Category: Other stuff

A tale of two diffs

A tale of two diffs

Screenshot of devart code compareI’ve used diff and merge tools since the year dot. They let you compare two files and see on what lines they differ. You can also copy individual or blocks of lines from one to the other; that’s the merge. My all-time favourite was the commercial Araxis Merge which did a three way comparison and could be controlled by COM. I did this to compare two code bases.

Ten years earlier code for Base Metals (commodities trading) had been forked from Oil Trading software. There were ten years of changes to both sets of code and my job was to merge them back into one code base. I wrote a program to walk Araxis Merge through all folders of both code sets and out-put the differences, Then I could start merging where they differed. It still took about two months but I couldn’t have done it as quick without Araxis.

However most of us don’t have access to Enterprise tools, so here are two alternatives. The first is Devart’s Code Compare (that’s the image above) and the second is a free Extension for Visual Studio Code called Diff & Merge. I’ve added both to the Links to C utilities page.

New page added to Website

New page added to Website

Word Cloud
Made with WordArt

I thought it about time to add a list of curated C utilities such as compilers, IDES etc. So you’ll see that bar under the title now includes Links To C Utilities.

One of the included links is to Cheerp which is a C/C++ compiler that can output WebAssembly. One of my goals is to add a WebAssembly chapter to my first EBook, after the 2nd one on Linux is done.  I want to play my asteroids game in the browser.

I have used EmScriptem to do this but I’d like to see what other tools are available.

High speed timing in C

High speed timing in C

One of the things I like doing is timing code. Not to benchmark it per se, but to get an idea of performance. I have a small set of functions to do this on most CPUs for the last ten or fifteen years. It uses the high frequency clock, which. on my PC (a five year old I7-5930K), this counts at the rate of 3,500,000,000 per second.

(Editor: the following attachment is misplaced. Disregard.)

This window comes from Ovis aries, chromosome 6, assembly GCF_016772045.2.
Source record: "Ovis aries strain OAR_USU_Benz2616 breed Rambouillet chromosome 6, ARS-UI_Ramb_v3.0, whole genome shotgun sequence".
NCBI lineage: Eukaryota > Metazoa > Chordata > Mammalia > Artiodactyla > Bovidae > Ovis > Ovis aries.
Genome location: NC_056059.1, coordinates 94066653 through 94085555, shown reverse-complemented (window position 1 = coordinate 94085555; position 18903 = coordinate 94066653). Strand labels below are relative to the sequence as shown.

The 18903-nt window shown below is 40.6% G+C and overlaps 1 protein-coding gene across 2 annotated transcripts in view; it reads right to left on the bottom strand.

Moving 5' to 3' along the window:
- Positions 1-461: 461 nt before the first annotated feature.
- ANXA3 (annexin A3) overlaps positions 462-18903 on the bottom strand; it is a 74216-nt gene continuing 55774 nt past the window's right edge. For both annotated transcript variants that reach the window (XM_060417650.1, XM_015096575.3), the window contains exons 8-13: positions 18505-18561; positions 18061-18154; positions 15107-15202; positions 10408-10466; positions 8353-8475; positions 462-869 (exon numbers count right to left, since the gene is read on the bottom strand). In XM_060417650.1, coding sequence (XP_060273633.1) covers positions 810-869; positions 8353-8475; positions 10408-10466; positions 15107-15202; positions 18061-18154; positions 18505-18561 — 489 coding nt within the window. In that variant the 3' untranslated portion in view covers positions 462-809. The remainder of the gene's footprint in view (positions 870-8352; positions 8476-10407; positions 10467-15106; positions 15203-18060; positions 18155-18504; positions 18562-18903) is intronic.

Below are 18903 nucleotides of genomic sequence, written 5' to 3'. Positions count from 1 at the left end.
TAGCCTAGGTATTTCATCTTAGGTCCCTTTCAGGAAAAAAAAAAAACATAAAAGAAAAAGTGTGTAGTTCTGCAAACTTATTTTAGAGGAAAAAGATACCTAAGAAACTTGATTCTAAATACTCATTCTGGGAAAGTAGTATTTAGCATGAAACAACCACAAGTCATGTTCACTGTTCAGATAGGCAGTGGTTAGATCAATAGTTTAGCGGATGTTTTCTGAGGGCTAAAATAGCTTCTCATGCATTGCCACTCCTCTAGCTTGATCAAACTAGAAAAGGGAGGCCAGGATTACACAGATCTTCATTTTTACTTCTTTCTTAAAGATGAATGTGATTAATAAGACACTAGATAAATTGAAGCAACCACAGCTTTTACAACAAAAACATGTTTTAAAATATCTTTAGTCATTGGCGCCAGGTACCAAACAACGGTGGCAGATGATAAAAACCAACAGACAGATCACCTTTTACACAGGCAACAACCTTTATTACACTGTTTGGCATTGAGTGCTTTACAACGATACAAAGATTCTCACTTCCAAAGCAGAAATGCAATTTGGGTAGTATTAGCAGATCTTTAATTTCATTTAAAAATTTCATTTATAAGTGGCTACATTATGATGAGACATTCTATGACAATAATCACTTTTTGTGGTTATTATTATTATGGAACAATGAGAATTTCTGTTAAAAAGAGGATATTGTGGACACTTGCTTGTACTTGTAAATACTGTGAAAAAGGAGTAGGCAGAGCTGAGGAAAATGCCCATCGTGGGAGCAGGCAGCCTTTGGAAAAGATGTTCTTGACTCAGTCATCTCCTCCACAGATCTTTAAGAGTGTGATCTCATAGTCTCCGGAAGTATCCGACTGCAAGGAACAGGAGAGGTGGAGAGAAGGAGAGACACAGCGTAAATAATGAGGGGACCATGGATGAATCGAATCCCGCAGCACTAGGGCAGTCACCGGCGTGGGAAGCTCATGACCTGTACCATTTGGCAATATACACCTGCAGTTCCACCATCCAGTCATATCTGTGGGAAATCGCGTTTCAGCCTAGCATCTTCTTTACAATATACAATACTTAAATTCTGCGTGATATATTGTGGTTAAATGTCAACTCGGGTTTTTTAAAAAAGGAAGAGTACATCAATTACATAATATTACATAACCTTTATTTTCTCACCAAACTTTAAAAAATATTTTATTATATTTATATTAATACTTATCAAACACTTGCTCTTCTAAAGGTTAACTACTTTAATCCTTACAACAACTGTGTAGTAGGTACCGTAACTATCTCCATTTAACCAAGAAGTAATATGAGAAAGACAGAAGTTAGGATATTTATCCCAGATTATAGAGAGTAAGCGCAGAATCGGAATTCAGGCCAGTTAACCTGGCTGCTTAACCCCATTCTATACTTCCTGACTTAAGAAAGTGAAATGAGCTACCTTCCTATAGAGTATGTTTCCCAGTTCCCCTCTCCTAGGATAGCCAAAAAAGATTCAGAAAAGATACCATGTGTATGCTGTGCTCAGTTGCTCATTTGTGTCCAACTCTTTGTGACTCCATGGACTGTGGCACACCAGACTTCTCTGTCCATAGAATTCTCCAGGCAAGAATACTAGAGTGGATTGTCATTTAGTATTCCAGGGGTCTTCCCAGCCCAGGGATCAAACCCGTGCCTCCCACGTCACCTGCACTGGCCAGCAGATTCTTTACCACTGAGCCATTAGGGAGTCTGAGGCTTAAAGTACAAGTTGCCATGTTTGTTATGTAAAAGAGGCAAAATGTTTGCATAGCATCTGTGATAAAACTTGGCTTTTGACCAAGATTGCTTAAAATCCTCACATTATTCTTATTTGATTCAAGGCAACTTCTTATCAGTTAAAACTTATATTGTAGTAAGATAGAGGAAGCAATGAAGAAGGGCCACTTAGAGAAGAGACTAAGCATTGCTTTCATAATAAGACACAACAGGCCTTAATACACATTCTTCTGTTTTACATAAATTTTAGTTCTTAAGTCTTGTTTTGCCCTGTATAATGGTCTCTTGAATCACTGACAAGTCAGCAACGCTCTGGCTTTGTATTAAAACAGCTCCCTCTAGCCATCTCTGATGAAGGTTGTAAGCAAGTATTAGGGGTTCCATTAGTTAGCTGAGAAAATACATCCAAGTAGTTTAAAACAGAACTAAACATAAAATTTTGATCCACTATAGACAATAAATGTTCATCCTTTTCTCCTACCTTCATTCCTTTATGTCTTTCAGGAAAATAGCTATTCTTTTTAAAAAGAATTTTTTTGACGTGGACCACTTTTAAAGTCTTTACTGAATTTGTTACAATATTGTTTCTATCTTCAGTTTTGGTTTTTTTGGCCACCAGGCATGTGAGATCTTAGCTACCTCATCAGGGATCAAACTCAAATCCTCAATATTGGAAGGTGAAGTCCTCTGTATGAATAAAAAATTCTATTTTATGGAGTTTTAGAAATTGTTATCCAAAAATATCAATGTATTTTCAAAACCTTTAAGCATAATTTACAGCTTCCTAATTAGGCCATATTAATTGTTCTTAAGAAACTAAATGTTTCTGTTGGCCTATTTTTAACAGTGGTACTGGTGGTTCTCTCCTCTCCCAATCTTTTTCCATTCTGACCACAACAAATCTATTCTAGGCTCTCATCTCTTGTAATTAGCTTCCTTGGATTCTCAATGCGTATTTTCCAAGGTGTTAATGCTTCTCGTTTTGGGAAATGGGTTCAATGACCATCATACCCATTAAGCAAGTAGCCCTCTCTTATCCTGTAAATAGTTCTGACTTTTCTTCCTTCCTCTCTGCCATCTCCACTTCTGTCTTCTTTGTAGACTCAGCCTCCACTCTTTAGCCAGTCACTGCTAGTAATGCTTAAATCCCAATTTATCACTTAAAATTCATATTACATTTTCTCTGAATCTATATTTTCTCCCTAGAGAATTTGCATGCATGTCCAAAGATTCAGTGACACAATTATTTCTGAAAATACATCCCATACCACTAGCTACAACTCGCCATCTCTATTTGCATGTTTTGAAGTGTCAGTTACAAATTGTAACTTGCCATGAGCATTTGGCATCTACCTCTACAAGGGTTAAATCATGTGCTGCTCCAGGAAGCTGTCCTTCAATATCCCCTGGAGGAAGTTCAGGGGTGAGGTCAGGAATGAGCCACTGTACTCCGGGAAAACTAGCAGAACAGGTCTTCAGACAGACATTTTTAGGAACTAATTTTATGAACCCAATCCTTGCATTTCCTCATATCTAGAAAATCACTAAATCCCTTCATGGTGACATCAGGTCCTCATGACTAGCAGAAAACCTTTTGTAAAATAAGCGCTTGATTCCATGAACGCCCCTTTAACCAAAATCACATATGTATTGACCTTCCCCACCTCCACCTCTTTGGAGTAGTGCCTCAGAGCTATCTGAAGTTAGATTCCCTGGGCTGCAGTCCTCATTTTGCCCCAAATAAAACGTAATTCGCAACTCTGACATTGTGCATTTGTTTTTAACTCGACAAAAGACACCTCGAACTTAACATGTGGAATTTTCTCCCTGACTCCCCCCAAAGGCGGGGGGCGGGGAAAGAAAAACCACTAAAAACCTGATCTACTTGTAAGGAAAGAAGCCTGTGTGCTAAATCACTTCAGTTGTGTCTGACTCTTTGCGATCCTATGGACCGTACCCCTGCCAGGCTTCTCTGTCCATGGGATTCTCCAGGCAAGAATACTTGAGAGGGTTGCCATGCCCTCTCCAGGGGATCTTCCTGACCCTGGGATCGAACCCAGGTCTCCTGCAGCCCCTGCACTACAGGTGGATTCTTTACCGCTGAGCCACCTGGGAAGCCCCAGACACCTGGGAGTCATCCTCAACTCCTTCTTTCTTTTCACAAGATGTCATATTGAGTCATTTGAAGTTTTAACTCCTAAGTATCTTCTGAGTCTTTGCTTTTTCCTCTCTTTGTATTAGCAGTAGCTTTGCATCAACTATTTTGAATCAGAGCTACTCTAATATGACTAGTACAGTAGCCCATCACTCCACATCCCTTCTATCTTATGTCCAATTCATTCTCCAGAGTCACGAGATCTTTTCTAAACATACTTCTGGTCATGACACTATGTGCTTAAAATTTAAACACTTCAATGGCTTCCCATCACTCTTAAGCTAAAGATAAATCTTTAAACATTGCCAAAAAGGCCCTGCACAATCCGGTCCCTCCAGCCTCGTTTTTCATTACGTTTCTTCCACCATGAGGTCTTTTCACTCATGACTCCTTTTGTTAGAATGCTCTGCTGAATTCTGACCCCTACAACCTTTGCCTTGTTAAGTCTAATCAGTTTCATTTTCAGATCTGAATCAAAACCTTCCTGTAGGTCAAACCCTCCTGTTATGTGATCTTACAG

You just read this timer twice, subtract the difference and then divide by the frequency (3500,000,000) to get a time in fractions of a second accurate to nano-seconds. (10-9 seconds).

Here’s the code for Windows. It’s in the several of the ebook chapters, e.g. chapter 48 (download the file and unzip) . Or you can just copy from here.


#include <windows.h>

typedef struct {
} stopWatch;

void startTimer(stopWatch *timer);
void stopTimer(stopWatch *timer);
double LIToSecs(LARGE_INTEGER * L);
double getElapsedTime(stopWatch *timer);

and hr_time.c


#ifndef hr_timer
#include "hr_time.h"
#define hr_timer

void startTimer(stopWatch *timer) {

void stopTimer(stopWatch *timer) {

double LIToSecs(LARGE_INTEGER * L) {
  LARGE_INTEGER frequency;
return ((double)L->QuadPart / (double)frequency.QuadPart);
double getElapsedTime(stopWatch *timer) {
  time.QuadPart = timer->stop.QuadPart - timer->start.QuadPart;
return LIToSecs(&time);

Use it like this:

stopWatch s; // declare a stopwatch variable


// your code to be timed here


printf('It took %10.6f secs',getElapsedTime(&s));
Something in my past

Something in my past

For my sins I used to write the About C, C++ and C# website for About .com between 2006 and 2013. There were tutorials, programming contests, curated libraries and the SDL 1 version of Asteroids without the pixel perfect collision detection.  Many of those articles (but not all) are now on the Thoughtco website. I’ll try and dig up some of the older stuff from here.